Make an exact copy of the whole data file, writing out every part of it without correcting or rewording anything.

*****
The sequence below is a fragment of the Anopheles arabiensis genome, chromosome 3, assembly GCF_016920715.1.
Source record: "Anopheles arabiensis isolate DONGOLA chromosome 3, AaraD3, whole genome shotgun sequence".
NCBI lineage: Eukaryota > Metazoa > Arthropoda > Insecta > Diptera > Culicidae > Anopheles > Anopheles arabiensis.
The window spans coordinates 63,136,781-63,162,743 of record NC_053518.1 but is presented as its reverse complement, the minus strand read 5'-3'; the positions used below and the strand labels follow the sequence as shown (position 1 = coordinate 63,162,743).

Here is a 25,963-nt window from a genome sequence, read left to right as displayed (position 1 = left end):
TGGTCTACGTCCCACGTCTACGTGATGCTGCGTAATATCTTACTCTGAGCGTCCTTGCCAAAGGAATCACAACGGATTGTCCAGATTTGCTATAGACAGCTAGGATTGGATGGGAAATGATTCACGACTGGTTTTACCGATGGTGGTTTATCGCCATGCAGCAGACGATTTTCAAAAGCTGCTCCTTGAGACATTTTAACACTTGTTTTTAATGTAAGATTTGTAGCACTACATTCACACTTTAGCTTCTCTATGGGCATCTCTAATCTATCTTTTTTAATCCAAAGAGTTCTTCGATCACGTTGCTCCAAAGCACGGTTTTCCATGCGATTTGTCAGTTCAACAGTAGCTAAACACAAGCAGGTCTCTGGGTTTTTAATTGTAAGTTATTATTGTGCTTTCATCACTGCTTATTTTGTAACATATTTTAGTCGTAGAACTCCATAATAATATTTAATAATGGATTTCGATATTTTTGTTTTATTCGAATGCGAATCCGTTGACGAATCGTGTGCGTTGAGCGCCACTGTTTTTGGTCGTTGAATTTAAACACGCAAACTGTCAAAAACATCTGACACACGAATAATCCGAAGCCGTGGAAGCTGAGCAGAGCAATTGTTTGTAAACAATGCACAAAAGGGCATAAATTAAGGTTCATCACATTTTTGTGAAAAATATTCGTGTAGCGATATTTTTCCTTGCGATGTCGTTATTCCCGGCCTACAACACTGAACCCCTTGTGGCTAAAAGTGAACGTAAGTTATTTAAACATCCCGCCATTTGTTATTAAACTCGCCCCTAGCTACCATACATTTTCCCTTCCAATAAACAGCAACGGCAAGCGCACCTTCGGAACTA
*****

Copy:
The sequence below is a fragment of the Anopheles arabiensis genome, chromosome 3, assembly GCF_016920715.1.
Source record: "Anopheles arabiensis isolate DONGOLA chromosome 3, AaraD3, whole genome shotgun sequence".
NCBI lineage: Eukaryota > Metazoa > Arthropoda > Insecta > Diptera > Culicidae > Anopheles > Anopheles arabiensis.
The window spans coordinates 63,136,781-63,162,743 of record NC_053518.1 but is presented as its reverse complement, the minus strand read 5'-3'; the positions used below and the strand labels follow the sequence as shown (position 1 = coordinate 63,162,743).

Here is a 25,963-nt window from a genome sequence, read left to right as displayed (position 1 = left end):
TGGTCTACGTCCCACGTCTACGTGATGCTGCGTAATATCTTACTCTGAGCGTCCTTGCCAAAGGAATCACAACGGATTGTCCAGATTTGCTATAGACAGCTAGGATTGGATGGGAAATGATTCACGACTGGTTTTACCGATGGTGGTTTATCGCCATGCAGCAGACGATTTTCAAAAGCTGCTCCTTGAGACATTTTAACACTTGTTTTTAATGTAAGATTTGTAGCACTACATTCACACTTTAGCTTCTCTATGGGCATCTCTAATCTATCTTTTTTAATCCAAAGAGTTCTTCGATCACGTTGCTCCAAAGCACGGTTTTCCATGCGATTTGTCAGTTCAACAGTAGCTAAACACAAGCAGGTCTCTGGGTTTTTAATTGTAAGTTATTATTGTGCTTTCATCACTGCTTATTTTGTAACATATTTTAGTCGTAGAACTCCATAATAATATTTAATAATGGATTTCGATATTTTTGTTTTATTCGAATGCGAATCCGTTGACGAATCGTGTGCGTTGAGCGCCACTGTTTTTGGTCGTTGAATTTAAACACGCAAACTGTCAAAAACATCTGACACACGAATAATCCGAAGCCGTGGAAGCTGAGCAGAGCAATTGTTTGTAAACAATGCACAAAAGGGCATAAATTAAGGTTCATCACATTTTTGTGAAAAATATTCGTGTAGCGATATTTTTCCTTGCGATGTCGTTATTCCCGGCCTACAACACTGAACCCCTTGTGGCTAAAAGTGAACGTAAGTTATTTAAACATCCCGCCATTTGTTATTAAACTCGCCCCTAGCTACCATACATTTTCCCTTCCAATAAACAGCAACGGCAAGCGCACCTTCGGAACTA